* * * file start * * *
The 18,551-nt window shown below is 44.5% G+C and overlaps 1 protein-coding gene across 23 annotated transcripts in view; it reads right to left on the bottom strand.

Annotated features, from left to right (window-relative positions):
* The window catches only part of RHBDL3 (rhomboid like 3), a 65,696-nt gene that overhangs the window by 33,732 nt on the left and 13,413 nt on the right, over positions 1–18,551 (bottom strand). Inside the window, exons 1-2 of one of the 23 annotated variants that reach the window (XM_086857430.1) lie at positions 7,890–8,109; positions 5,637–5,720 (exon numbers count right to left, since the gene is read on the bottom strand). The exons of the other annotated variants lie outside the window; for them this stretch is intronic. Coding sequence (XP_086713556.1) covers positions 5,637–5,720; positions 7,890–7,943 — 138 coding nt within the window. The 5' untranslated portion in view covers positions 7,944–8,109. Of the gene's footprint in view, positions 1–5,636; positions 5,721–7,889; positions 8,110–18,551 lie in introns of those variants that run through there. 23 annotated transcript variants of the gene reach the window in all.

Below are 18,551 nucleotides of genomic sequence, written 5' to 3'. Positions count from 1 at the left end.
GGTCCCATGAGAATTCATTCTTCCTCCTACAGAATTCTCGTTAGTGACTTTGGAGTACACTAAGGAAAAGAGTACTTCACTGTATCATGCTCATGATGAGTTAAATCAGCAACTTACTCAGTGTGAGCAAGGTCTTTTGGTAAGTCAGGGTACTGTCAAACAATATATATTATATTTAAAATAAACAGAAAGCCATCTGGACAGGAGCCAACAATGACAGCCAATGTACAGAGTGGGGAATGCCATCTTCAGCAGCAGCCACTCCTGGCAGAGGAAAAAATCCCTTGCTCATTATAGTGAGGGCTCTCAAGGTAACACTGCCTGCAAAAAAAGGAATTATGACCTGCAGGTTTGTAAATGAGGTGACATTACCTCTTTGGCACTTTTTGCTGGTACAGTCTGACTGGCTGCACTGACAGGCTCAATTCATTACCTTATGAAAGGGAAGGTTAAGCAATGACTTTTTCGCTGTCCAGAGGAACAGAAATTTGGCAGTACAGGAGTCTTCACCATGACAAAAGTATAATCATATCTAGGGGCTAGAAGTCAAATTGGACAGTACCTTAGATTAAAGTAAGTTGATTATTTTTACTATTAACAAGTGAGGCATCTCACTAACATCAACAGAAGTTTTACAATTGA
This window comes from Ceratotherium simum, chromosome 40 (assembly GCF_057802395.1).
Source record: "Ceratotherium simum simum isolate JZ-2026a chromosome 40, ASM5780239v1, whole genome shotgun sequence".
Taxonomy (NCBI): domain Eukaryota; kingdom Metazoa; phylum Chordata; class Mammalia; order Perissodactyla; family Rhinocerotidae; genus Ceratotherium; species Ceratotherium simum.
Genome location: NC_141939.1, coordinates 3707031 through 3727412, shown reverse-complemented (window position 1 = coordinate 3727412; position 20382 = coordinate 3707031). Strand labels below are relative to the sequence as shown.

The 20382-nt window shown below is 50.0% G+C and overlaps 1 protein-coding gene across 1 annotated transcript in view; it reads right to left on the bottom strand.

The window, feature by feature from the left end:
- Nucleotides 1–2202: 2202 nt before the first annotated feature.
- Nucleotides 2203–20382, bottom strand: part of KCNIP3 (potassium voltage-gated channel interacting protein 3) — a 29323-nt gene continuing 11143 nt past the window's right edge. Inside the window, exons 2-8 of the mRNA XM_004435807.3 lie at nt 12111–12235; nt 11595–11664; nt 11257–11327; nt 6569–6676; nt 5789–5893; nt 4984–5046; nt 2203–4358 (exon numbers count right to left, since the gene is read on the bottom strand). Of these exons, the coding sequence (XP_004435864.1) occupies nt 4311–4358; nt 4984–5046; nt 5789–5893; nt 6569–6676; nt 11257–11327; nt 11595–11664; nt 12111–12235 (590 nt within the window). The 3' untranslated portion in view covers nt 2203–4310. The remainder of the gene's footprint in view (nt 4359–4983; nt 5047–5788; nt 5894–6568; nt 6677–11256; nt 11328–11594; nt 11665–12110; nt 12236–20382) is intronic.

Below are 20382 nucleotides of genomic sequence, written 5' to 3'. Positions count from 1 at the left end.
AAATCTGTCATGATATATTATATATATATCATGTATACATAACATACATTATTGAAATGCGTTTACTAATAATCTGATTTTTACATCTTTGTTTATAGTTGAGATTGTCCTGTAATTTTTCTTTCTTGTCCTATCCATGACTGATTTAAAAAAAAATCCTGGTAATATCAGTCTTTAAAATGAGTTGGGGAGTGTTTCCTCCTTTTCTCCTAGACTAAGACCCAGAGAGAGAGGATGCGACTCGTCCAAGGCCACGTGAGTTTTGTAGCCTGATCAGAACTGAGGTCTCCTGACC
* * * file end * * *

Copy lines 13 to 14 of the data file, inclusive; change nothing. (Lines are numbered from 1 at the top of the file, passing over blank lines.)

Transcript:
- Nucleotides 2203–20382, bottom strand: part of KCNIP3 (potassium voltage-gated channel interacting protein 3) — a 29323-nt gene continuing 11143 nt past the window's right edge. Inside the window, exons 2-8 of the mRNA XM_004435807.3 lie at nt 12111–12235; nt 11595–11664; nt 11257–11327; nt 6569–6676; nt 5789–5893; nt 4984–5046; nt 2203–4358 (exon numbers count right to left, since the gene is read on the bottom strand). Of these exons, the coding sequence (XP_004435864.1) occupies nt 4311–4358; nt 4984–5046; nt 5789–5893; nt 6569–6676; nt 11257–11327; nt 11595–11664; nt 12111–12235 (590 nt within the window). The 3' untranslated portion in view covers nt 2203–4310. The remainder of the gene's footprint in view (nt 4359–4983; nt 5047–5788; nt 5894–6568; nt 6677–11256; nt 11328–11594; nt 11665–12110; nt 12236–20382) is intronic.

Below are 20382 nucleotides of genomic sequence, written 5' to 3'. Positions count from 1 at the left end.